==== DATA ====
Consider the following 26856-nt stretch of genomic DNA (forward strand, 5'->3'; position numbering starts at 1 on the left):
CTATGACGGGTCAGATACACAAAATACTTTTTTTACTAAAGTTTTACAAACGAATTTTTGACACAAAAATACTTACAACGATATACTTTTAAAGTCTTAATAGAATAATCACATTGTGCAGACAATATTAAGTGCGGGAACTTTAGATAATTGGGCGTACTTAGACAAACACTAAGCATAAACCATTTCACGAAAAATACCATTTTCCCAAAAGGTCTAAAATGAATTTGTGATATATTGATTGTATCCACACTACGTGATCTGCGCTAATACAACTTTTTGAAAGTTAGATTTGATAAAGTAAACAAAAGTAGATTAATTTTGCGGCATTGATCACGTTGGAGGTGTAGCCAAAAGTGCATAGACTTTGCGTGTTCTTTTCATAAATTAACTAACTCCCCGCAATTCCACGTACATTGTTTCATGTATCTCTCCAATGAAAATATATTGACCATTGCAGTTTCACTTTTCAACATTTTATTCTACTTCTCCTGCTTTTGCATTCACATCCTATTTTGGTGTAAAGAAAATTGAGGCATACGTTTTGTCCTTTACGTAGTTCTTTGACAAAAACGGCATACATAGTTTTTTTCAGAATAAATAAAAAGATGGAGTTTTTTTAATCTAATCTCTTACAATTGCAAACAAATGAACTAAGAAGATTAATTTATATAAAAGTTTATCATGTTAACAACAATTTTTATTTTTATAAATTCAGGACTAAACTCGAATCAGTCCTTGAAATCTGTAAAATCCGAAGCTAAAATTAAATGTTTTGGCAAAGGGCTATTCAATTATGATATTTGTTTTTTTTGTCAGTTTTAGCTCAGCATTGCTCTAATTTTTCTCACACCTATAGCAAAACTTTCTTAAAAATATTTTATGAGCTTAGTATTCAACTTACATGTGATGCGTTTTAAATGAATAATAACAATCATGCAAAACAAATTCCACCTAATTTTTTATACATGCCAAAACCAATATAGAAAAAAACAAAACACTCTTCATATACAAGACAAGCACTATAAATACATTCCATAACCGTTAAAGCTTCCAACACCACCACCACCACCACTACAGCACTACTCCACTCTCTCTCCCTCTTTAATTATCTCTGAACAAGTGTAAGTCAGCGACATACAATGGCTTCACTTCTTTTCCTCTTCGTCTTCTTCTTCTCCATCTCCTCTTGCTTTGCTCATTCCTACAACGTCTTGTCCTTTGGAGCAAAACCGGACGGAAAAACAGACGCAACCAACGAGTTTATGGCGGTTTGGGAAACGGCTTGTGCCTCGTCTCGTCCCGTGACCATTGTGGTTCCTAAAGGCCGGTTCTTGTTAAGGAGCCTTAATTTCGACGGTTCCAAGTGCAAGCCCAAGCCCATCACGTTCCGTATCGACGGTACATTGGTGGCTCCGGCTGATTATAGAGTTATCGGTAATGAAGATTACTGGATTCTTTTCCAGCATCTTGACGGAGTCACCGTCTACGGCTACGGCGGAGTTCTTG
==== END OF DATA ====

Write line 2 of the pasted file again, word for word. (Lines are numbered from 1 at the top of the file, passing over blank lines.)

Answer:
CTATGACGGGTCAGATACACAAAATACTTTTTTTACTAAAGTTTTACAAACGAATTTTTGACACAAAAATACTTACAACGATATACTTTTAAAGTCTTAATAGAATAATCACATTGTGCAGACAATATTAAGTGCGGGAACTTTAGATAATTGGGCGTACTTAGACAAACACTAAGCATAAACCATTTCACGAAAAATACCATTTTCCCAAAAGGTCTAAAATGAATTTGTGATATATTGATTGTATCCACACTACGTGATCTGCGCTAATACAACTTTTTGAAAGTTAGATTTGATAAAGTAAACAAAAGTAGATTAATTTTGCGGCATTGATCACGTTGGAGGTGTAGCCAAAAGTGCATAGACTTTGCGTGTTCTTTTCATAAATTAACTAACTCCCCGCAATTCCACGTACATTGTTTCATGTATCTCTCCAATGAAAATATATTGACCATTGCAGTTTCACTTTTCAACATTTTATTCTACTTCTCCTGCTTTTGCATTCACATCCTATTTTGGTGTAAAGAAAATTGAGGCATACGTTTTGTCCTTTACGTAGTTCTTTGACAAAAACGGCATACATAGTTTTTTTCAGAATAAATAAAAAGATGGAGTTTTTTTAATCTAATCTCTTACAATTGCAAACAAATGAACTAAGAAGATTAATTTATATAAAAGTTTATCATGTTAACAACAATTTTTATTTTTATAAATTCAGGACTAAACTCGAATCAGTCCTTGAAATCTGTAAAATCCGAAGCTAAAATTAAATGTTTTGGCAAAGGGCTATTCAATTATGATATTTGTTTTTTTTGTCAGTTTTAGCTCAGCATTGCTCTAATTTTTCTCACACCTATAGCAAAACTTTCTTAAAAATATTTTATGAGCTTAGTATTCAACTTACATGTGATGCGTTTTAAATGAATAATAACAATCATGCAAAACAAATTCCACCTAATTTTTTATACATGCCAAAACCAATATAGAAAAAAACAAAACACTCTTCATATACAAGACAAGCACTATAAATACATTCCATAACCGTTAAAGCTTCCAACACCACCACCACCACCACTACAGCACTACTCCACTCTCTCTCCCTCTTTAATTATCTCTGAACAAGTGTAAGTCAGCGACATACAATGGCTTCACTTCTTTTCCTCTTCGTCTTCTTCTTCTCCATCTCCTCTTGCTTTGCTCATTCCTACAACGTCTTGTCCTTTGGAGCAAAACCGGACGGAAAAACAGACGCAACCAACGAGTTTATGGCGGTTTGGGAAACGGCTTGTGCCTCGTCTCGTCCCGTGACCATTGTGGTTCCTAAAGGCCGGTTCTTGTTAAGGAGCCTTAATTTCGACGGTTCCAAGTGCAAGCCCAAGCCCATCACGTTCCGTATCGACGGTACATTGGTGGCTCCGGCTGATTATAGAGTTATCGGTAATGAAGATTACTGGATTCTTTTCCAGCATCTTGACGGAGTCACCGTCTACGGCTACGGCGGAGTTCTTG